[OPE-L:7436] Re: Re: Re: Re Aoki on K and M on money

From: Rakesh Bhandari (rakeshb@stanford.edu)
Date: Sat Jul 20 2002 - 13:28:22 EDT

re Gil's 7433:

>>  production.
>Viewing the putting-out system through the lens of Marx's analytical 
>categories, I understand the putting-out system to be an instance of 
>the circuit of merchant's capital that involves the commodification 
>of labor power but *not* the subsumption of labor under capital, in 
>even the formal sense.  Insofar a this system is a form of surplus 
>value production, then subsumption is not required for capitalist 
>exploitation, or at least wasn't required under the class conditions 
>obtaining in that era.

But how is labor power commodified in the putting out system? The 
craftsman does not alienate labor power to the merchant.

>If this is an accurate summary, it prompts two questions:  first, 
>what made it possible for capitalist exploitation to occur without 
>even the formal subsumption of labor under capital, and second, 
>would it be possible for surplus value to exist--if perhaps not at 
>the same magnitude as in the circuit of industrial capital 
>characterized by wage labor and capitalist production--on the basis 
>of putting-out production under modern class conditions?

Well to the latter question I would say no because putting out 
production will tend not to be economically competitive vis a vis 
large scale, cooperative enterprise.

Let me add another question. Is free wage labor necessary for the 
production of surplus value?

In The Origins of Capitalism (New York: Monthly Review, 1999): 70-71 
Ellen Wood simply asserts at one point that only when workers are 
dispossessed and thus dependent on money wages and the market for 
their subsistence goods does the market begin to operate coercively 
by compelling competition, accumulation and profit maximization. 
However, Wood provides no clear reason  why only with the emergence 
of free wage labor and the consequent dependence of direct producers 
on the market for their subsistence does the market cease to provide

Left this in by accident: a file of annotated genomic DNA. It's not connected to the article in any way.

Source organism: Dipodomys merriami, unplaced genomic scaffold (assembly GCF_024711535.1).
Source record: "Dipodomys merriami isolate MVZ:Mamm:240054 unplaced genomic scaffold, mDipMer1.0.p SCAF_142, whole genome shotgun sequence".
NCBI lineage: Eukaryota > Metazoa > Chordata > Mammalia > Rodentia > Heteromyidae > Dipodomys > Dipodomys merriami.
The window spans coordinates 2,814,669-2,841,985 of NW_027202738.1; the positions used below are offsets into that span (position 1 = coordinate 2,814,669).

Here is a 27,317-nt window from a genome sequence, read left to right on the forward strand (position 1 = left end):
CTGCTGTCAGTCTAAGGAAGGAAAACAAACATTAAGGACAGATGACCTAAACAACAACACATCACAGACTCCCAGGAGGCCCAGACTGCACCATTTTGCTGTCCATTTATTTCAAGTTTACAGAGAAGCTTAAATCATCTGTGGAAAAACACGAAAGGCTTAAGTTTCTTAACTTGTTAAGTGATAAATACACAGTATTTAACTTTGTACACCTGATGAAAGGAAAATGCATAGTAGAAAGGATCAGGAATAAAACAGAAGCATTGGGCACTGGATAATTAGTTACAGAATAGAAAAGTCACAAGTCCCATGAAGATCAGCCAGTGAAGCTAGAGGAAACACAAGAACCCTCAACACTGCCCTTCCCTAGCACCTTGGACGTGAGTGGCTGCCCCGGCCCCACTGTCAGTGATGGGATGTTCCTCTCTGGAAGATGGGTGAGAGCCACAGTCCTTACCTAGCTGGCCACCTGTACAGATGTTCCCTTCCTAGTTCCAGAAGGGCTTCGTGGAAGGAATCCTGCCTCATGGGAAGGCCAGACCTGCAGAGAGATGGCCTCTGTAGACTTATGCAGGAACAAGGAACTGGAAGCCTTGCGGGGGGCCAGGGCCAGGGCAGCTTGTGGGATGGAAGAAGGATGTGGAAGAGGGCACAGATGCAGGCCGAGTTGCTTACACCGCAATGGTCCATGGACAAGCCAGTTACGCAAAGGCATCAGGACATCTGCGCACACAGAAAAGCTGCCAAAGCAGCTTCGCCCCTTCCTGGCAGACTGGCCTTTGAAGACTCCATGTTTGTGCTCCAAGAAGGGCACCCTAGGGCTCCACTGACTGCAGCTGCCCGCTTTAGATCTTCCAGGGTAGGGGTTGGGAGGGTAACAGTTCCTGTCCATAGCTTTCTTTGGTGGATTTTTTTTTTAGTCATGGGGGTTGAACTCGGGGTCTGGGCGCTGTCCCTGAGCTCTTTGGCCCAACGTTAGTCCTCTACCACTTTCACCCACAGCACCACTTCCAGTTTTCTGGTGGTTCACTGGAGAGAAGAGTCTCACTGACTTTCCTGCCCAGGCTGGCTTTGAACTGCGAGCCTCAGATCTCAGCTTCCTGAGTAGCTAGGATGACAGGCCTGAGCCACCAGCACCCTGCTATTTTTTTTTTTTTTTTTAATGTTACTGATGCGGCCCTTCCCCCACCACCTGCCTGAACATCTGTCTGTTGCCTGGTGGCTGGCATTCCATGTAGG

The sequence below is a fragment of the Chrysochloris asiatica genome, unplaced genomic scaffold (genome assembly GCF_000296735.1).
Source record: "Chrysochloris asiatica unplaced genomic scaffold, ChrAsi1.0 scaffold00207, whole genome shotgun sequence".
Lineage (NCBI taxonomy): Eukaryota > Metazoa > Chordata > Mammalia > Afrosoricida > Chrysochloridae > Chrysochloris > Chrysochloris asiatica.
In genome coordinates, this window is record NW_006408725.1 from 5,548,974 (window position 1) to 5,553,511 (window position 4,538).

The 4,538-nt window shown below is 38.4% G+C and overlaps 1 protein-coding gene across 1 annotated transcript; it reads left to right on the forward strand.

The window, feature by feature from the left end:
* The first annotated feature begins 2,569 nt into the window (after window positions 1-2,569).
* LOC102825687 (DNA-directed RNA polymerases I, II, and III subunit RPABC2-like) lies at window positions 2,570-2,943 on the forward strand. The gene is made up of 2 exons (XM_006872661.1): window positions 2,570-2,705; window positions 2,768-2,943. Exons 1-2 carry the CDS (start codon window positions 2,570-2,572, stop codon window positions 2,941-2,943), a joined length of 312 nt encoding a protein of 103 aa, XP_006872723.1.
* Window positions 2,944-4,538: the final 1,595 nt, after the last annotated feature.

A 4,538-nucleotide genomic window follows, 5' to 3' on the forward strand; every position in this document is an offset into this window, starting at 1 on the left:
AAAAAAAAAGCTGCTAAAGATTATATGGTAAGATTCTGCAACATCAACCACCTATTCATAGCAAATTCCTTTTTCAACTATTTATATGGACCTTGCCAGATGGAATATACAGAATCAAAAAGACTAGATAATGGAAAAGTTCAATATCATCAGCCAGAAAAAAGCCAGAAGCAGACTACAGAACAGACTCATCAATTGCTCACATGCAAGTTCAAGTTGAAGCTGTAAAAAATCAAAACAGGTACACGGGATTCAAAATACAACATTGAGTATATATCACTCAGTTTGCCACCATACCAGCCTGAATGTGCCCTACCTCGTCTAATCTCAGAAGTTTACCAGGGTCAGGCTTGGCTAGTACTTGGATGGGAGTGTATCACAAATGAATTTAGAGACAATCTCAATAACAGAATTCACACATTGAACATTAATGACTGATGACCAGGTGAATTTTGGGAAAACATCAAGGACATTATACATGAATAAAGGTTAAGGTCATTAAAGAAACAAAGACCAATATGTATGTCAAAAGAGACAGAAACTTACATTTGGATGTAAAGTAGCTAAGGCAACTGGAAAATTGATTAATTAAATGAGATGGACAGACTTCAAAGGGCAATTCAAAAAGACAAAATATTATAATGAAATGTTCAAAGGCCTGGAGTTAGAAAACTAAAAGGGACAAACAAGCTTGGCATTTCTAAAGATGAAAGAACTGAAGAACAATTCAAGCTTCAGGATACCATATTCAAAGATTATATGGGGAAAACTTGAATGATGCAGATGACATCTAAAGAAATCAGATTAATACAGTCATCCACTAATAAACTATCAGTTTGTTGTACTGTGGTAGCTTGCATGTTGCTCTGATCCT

only opportunities for exchange and trade but become the kind of 
coercive institution which is uniquely capitalist

(While Wood makes no use of Marx's value theoretic reasoning,  John 
Weeks however does make  a Marxian argument in his brilliant Capital 
and Exploitation, pp. 39-40; however, Weeks does not argue with Nicky 
and Jerry that surplus value can only be produced by free wage labor 
but rather that value only regulates production when free wage labor 
is generalized and the means of subsistence thereby monetized--Nicky 
and Jerry would have been on stronger grounds if they had pursued the 
latter argument, in my opinion, though as I tried to show Marx 
himself rejected it for very good reasons in the case of modern large 
scale plantation slavery in which the means of production and much 
subsistence were in fact largely monetized despite the formal 
unfreedom of the direct producers and [the law of] value did more or 
less regulate production as evidenced by the shifting of slaves to 
the most profitable activity and the bankruptcy of plantations which 
could not maintain profitability).

At any rate,  Wood proceeds to focus not on free workers at all (this 
seems to be an implicit concession to Albritton who has underlined 
that early agriculture workers were often servants in husbandry) but 
on farmers or tenants who had to produce cost effectively or 
capitalistically in order to ensure the renewal of their leases. That 
is, Wood's actual argument does not in fact demonstrate a link 
between free wage labor and characteristically capitalist dynamics 
but between competitive landlord/tenant relations and dynamic 
productivity growth. And indeed Wood comes to realize that this is 
the argument which she has presented:

Šit is important to keep in mind that competitive pressures, and the 
new 'laws of motion' which went with them, depended in the first 
instance not on the existence of a mass proletariat but on the 
existence of market-dependent tenant-producers. Wage laborers, and 
especially those who depended entirely on wages for their livelihood 
and not just for seasonal supplements (the kind of seasonal and 
supplementary wage labor that has existed since ancient times in 
peasant societies) remained very much a minority in seventeenth 
century EnglandŠIn other words, the specific dynamics of capitalism 
were already in place in English agriculture before the 
proletarianization of the work force. (95)

Indeed! Yet if the work force did not have to be free wage 
proletarians in order to labor in capitalist agriculture enterprise, 
then why could have slave plantations also not been capitalist 
enterprises? Wood thus does not present a case against the capitalist 
nature of that peculiar institution which depended on the unfreest of 
labor and thus does not justify the almost total excision of the 
barbaric trade and institution from her parochial history of early 
capitalism (save one sentence with no mention of Inikori, Solow, 
Blackburn and others) and the apartheid division she in effect 
maintains between English agriculture and plantation agriculture in 
theorizing the origins of capitalism.

All the best, Rakesh

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